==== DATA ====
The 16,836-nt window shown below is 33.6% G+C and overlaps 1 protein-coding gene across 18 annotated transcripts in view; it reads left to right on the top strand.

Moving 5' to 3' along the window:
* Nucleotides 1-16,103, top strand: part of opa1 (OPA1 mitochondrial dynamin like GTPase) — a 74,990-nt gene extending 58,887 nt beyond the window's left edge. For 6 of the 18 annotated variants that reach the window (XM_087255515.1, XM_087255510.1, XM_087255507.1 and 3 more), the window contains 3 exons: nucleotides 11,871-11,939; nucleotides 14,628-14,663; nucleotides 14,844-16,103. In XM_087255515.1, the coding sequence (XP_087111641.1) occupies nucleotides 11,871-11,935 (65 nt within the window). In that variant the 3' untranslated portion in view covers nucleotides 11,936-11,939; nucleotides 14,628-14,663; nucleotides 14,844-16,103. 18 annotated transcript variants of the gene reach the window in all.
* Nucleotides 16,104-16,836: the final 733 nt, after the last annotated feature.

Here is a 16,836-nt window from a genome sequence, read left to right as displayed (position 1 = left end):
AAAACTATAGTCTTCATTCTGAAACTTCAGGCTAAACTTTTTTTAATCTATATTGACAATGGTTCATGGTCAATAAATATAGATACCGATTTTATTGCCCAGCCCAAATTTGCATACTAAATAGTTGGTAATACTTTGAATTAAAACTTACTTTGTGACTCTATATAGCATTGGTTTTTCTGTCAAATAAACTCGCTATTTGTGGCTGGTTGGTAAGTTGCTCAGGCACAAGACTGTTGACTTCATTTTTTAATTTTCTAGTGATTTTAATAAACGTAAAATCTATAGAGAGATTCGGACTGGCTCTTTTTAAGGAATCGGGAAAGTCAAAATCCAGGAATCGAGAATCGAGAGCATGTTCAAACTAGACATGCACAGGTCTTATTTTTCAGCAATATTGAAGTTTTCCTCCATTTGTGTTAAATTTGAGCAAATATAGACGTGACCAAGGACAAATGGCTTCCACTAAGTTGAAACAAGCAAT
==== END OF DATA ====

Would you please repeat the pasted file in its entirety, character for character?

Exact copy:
The 16,836-nt window shown below is 33.6% G+C and overlaps 1 protein-coding gene across 18 annotated transcripts in view; it reads left to right on the top strand.

Moving 5' to 3' along the window:
* Nucleotides 1-16,103, top strand: part of opa1 (OPA1 mitochondrial dynamin like GTPase) — a 74,990-nt gene extending 58,887 nt beyond the window's left edge. For 6 of the 18 annotated variants that reach the window (XM_087255515.1, XM_087255510.1, XM_087255507.1 and 3 more), the window contains 3 exons: nucleotides 11,871-11,939; nucleotides 14,628-14,663; nucleotides 14,844-16,103. In XM_087255515.1, the coding sequence (XP_087111641.1) occupies nucleotides 11,871-11,935 (65 nt within the window). In that variant the 3' untranslated portion in view covers nucleotides 11,936-11,939; nucleotides 14,628-14,663; nucleotides 14,844-16,103. 18 annotated transcript variants of the gene reach the window in all.
* Nucleotides 16,104-16,836: the final 733 nt, after the last annotated feature.

Here is a 16,836-nt window from a genome sequence, read left to right as displayed (position 1 = left end):
AAAACTATAGTCTTCATTCTGAAACTTCAGGCTAAACTTTTTTTAATCTATATTGACAATGGTTCATGGTCAATAAATATAGATACCGATTTTATTGCCCAGCCCAAATTTGCATACTAAATAGTTGGTAATACTTTGAATTAAAACTTACTTTGTGACTCTATATAGCATTGGTTTTTCTGTCAAATAAACTCGCTATTTGTGGCTGGTTGGTAAGTTGCTCAGGCACAAGACTGTTGACTTCATTTTTTAATTTTCTAGTGATTTTAATAAACGTAAAATCTATAGAGAGATTCGGACTGGCTCTTTTTAAGGAATCGGGAAAGTCAAAATCCAGGAATCGAGAATCGAGAGCATGTTCAAACTAGACATGCACAGGTCTTATTTTTCAGCAATATTGAAGTTTTCCTCCATTTGTGTTAAATTTGAGCAAATATAGACGTGACCAAGGACAAATGGCTTCCACTAAGTTGAAACAAGCAAT